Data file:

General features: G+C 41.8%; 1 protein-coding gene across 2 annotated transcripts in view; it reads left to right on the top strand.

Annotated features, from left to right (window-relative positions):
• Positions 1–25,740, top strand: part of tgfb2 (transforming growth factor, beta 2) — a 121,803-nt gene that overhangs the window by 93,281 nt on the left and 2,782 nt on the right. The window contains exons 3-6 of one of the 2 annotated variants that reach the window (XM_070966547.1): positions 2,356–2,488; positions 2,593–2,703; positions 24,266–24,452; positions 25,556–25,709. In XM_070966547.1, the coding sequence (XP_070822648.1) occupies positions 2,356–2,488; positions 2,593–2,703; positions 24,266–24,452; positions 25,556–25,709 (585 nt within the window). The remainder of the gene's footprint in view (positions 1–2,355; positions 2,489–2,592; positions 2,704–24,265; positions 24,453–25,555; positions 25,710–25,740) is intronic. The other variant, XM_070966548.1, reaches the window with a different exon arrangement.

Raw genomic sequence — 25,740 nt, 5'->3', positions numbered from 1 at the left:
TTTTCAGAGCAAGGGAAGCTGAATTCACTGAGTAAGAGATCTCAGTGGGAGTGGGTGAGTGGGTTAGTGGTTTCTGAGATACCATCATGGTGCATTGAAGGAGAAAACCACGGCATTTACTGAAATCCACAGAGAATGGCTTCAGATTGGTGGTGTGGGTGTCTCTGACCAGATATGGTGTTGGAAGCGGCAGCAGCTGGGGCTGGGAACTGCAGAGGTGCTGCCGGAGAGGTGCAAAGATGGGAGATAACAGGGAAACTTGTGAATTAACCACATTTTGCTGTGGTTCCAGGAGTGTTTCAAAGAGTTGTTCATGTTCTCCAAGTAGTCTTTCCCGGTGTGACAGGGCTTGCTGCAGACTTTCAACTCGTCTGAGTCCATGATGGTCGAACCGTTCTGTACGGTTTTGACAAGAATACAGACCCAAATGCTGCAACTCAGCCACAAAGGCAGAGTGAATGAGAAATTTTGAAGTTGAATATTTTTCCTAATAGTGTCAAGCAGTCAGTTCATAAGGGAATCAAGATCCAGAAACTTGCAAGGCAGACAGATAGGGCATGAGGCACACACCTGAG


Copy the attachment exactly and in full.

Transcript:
General features: G+C 41.8%; 1 protein-coding gene across 2 annotated transcripts in view; it reads left to right on the top strand.

Annotated features, from left to right (window-relative positions):
• Positions 1–25,740, top strand: part of tgfb2 (transforming growth factor, beta 2) — a 121,803-nt gene that overhangs the window by 93,281 nt on the left and 2,782 nt on the right. The window contains exons 3-6 of one of the 2 annotated variants that reach the window (XM_070966547.1): positions 2,356–2,488; positions 2,593–2,703; positions 24,266–24,452; positions 25,556–25,709. In XM_070966547.1, the coding sequence (XP_070822648.1) occupies positions 2,356–2,488; positions 2,593–2,703; positions 24,266–24,452; positions 25,556–25,709 (585 nt within the window). The remainder of the gene's footprint in view (positions 1–2,355; positions 2,489–2,592; positions 2,704–24,265; positions 24,453–25,555; positions 25,710–25,740) is intronic. The other variant, XM_070966548.1, reaches the window with a different exon arrangement.

Raw genomic sequence — 25,740 nt, 5'->3', positions numbered from 1 at the left:
TTTTCAGAGCAAGGGAAGCTGAATTCACTGAGTAAGAGATCTCAGTGGGAGTGGGTGAGTGGGTTAGTGGTTTCTGAGATACCATCATGGTGCATTGAAGGAGAAAACCACGGCATTTACTGAAATCCACAGAGAATGGCTTCAGATTGGTGGTGTGGGTGTCTCTGACCAGATATGGTGTTGGAAGCGGCAGCAGCTGGGGCTGGGAACTGCAGAGGTGCTGCCGGAGAGGTGCAAAGATGGGAGATAACAGGGAAACTTGTGAATTAACCACATTTTGCTGTGGTTCCAGGAGTGTTTCAAAGAGTTGTTCATGTTCTCCAAGTAGTCTTTCCCGGTGTGACAGGGCTTGCTGCAGACTTTCAACTCGTCTGAGTCCATGATGGTCGAACCGTTCTGTACGGTTTTGACAAGAATACAGACCCAAATGCTGCAACTCAGCCACAAAGGCAGAGTGAATGAGAAATTTTGAAGTTGAATATTTTTCCTAATAGTGTCAAGCAGTCAGTTCATAAGGGAATCAAGATCCAGAAACTTGCAAGGCAGACAGATAGGGCATGAGGCACACACCTGAG